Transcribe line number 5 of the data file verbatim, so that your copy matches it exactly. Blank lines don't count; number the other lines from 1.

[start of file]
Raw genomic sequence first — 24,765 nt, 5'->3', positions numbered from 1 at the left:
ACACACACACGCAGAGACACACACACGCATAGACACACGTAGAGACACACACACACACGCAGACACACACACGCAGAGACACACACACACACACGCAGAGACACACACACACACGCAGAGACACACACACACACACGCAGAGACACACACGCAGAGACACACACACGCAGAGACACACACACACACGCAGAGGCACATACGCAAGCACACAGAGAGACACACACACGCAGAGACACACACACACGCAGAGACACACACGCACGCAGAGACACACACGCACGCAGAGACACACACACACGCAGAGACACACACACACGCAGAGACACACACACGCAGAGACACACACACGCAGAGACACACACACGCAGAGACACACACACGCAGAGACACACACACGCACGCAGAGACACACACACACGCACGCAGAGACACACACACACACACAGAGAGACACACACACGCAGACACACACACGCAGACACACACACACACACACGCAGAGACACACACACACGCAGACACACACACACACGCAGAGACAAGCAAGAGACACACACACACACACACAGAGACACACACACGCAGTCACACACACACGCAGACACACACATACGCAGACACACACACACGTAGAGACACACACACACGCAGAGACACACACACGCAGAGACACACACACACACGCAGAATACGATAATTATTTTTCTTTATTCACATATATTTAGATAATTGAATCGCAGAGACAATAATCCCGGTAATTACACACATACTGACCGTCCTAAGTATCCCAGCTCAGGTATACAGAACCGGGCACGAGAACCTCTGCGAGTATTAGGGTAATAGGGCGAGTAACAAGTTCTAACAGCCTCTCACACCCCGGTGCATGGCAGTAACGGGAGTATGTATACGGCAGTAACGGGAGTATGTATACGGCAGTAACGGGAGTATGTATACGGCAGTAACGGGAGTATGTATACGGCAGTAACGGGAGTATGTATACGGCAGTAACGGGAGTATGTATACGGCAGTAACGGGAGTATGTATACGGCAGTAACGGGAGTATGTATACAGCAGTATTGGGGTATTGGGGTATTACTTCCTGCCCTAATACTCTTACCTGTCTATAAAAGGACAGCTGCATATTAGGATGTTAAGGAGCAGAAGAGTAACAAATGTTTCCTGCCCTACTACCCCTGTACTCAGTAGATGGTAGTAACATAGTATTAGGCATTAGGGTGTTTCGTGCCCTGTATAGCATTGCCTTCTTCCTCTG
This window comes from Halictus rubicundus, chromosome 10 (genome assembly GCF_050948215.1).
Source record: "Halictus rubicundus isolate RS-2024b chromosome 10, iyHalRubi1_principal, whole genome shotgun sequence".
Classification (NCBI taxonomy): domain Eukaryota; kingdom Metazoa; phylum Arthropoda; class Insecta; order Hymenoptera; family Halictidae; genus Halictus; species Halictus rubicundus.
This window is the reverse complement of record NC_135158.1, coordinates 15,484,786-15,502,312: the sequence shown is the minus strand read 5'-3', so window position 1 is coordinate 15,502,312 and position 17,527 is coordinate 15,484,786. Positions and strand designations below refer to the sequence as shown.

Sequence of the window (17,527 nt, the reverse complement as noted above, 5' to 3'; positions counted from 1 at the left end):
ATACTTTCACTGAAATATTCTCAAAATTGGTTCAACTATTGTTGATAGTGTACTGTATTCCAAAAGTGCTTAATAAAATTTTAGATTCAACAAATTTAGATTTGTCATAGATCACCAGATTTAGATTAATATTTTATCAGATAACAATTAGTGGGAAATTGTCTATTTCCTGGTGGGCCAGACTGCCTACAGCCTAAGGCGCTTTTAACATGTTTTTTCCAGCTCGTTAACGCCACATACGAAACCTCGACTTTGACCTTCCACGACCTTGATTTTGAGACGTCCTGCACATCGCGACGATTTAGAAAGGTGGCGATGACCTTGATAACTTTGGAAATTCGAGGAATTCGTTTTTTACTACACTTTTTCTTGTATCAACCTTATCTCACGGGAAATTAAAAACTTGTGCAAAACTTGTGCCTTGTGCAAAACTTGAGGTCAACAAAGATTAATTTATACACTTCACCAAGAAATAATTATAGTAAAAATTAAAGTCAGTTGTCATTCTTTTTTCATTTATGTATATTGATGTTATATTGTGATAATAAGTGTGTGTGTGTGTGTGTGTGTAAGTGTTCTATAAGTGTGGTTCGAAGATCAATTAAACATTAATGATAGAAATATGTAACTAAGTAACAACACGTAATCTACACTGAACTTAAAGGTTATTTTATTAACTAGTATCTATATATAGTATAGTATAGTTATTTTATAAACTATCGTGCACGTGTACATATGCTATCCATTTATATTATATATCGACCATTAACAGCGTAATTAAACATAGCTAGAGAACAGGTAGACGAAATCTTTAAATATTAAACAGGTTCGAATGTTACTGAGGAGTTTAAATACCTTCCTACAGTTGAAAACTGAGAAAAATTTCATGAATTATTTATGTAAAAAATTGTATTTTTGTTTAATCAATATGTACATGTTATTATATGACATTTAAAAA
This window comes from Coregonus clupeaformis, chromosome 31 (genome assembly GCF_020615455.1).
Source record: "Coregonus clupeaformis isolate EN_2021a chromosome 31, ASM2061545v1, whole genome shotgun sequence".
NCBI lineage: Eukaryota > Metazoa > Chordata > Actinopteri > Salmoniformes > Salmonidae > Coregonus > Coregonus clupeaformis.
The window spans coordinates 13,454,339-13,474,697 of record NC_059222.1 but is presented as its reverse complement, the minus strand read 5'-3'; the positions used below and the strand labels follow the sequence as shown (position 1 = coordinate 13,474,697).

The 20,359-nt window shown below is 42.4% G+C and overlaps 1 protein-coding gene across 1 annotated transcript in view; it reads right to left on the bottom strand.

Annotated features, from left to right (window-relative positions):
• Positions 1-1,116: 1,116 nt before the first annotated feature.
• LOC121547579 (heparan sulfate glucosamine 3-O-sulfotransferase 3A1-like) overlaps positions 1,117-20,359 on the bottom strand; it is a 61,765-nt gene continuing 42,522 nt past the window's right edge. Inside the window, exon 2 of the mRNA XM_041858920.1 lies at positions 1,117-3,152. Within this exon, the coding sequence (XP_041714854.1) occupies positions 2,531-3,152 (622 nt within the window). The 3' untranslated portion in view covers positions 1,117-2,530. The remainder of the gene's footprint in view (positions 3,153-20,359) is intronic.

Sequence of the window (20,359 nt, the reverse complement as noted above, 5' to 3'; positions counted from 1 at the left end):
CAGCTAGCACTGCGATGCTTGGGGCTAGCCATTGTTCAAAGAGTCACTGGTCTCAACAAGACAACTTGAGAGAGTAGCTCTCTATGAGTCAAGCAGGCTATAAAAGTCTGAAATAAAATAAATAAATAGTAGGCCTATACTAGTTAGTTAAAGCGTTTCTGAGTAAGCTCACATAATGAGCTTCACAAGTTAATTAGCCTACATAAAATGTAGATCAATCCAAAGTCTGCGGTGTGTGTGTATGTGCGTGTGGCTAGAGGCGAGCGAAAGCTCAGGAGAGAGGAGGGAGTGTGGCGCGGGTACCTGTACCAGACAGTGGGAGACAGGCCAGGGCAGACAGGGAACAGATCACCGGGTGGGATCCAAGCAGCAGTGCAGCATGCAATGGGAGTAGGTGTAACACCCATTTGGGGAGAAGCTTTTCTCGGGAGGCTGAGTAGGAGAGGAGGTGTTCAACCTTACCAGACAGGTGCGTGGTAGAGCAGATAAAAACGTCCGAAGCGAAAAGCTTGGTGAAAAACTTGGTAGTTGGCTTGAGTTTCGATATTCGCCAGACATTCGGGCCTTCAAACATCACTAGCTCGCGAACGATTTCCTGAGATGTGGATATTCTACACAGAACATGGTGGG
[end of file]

Classification (NCBI taxonomy): domain Eukaryota; kingdom Metazoa; phylum Arthropoda; class Insecta; order Hymenoptera; family Halictidae; genus Halictus; species Halictus rubicundus.